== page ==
remembers flowers—blue 
hydrangeas, fluffy as poodles.
Actually—it is her son who thinks 
to bring all that. God’s mind 
is somewhere else, thinking of 
other things. The two of them sit 
on a blanket spread on the grass—isn’t
everything safer in gardens these days?
It’s July, but a chilly breeze blows. 
They are screened from the parking lot
by a green privacy hedge. On the other side, 
a woman chats on her phone—straying,
the stranger glimpses them, and also
the dog covered with the green blanket. 
She scurries away. The tissues 
are put to good use. God holds 
the loved animal’s head in her lap, 
strokes and strokes. As does 
the son. There is a road, 
and cars passing—the woosh
of time. Eventually, the two of them
agree. She makes the call. First, 
she charges it to her credit card.
They put their masks back on.
A stranger wearing scrubs, mask,  
and face shield arrives, a trinity 
of needles in one hand. But she 
is kind. God at all times keeps her hand 
on the warm animal, the expanding 
universe of those ribs—the miracle
of that. She understands that once 
you begin, you cannot stop
until the end. God 
doesn’t believe
in god. Nevertheless,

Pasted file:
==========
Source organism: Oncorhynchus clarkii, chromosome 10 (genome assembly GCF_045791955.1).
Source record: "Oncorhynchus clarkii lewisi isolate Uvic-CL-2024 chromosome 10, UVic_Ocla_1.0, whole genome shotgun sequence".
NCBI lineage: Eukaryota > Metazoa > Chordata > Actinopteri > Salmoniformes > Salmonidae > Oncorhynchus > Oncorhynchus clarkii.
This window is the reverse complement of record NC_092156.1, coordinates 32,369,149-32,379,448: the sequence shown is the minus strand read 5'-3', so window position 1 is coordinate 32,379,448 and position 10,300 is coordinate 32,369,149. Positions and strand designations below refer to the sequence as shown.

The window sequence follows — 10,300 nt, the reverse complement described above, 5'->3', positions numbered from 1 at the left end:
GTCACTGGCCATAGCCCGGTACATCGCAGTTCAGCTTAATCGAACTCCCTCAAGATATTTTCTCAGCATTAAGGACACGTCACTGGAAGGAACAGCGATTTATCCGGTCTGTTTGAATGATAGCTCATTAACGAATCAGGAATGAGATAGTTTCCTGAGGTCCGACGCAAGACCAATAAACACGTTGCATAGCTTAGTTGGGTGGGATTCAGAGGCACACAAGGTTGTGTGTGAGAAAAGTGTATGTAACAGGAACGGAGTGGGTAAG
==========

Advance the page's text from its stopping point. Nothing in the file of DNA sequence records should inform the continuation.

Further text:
she nods her head.

Night Clothes

Late July—I wake
to the rising sun caught 
in the horizon’s trees 
like a yolk trying to break 
from its white. Didn’t
the ancients also bury their pets? 
A robin sips from the bird bath—
tips its head back 
to swallow. Sips again. 
Slips into water fresh 
from the tap—splashes  
and splashes. The joy
in that. A cold pond 
on a hot day, the cool, clean, 
breathing, playful body;
years ago, my son
rolling on the kitchen floor 
with his puppy. The robins 
usually are busy on the lawn 
by now. Is it too early 
for worms? 4 feet under, 
a few yards away, lies our dog—
10 days beneath 
the tamped-down dirt, 
a layer of protective stones, 
more dirt, 
armfuls of blue hydrangeas, 
thin walls of a white cardboard coffin. 
My grown son searched 
on his phone for the perfect 
depth. Dug much of it—
was down so deep that when he 
hunched over, only the tip 
of the shovel’s handle 
moved. I don’t believe 
in the afterlife. Nor does he, 
I think. Still, we buried her
with treats and kibble
and our night clothes—
their musky scent.


  • Jennifer Stewart Miller was born in Massachusetts and grew up in Vermont and California. She holds an MFA from Bennington College, a JD from Columbia University, and a BA from Michigan State University. Her book Thief won the 2020 Grayson Books Poetry Prize. Miller is also the author of A Fox Appears: A Biography of a Boy in Haiku (2015) and a chapbook, The Strangers Burial Ground (Seven Kitchens Press 2020). Her poems have appeared in Hayden's Ferry Review, Poet Lore, RHINO, Sugar House Review, Tar River Poetry, and elsewhere.

  • These photographs come from the pages of The South Pole; an account of the Norwegian Antarctic expedition in the "Fram," 1910-1912, Roald Amundsen's account of his expedition which became the first to reach the South Pole on 14 December 1911, just five weeks ahead of a British party led by Robert Falcon Scott. From Public Domain Review.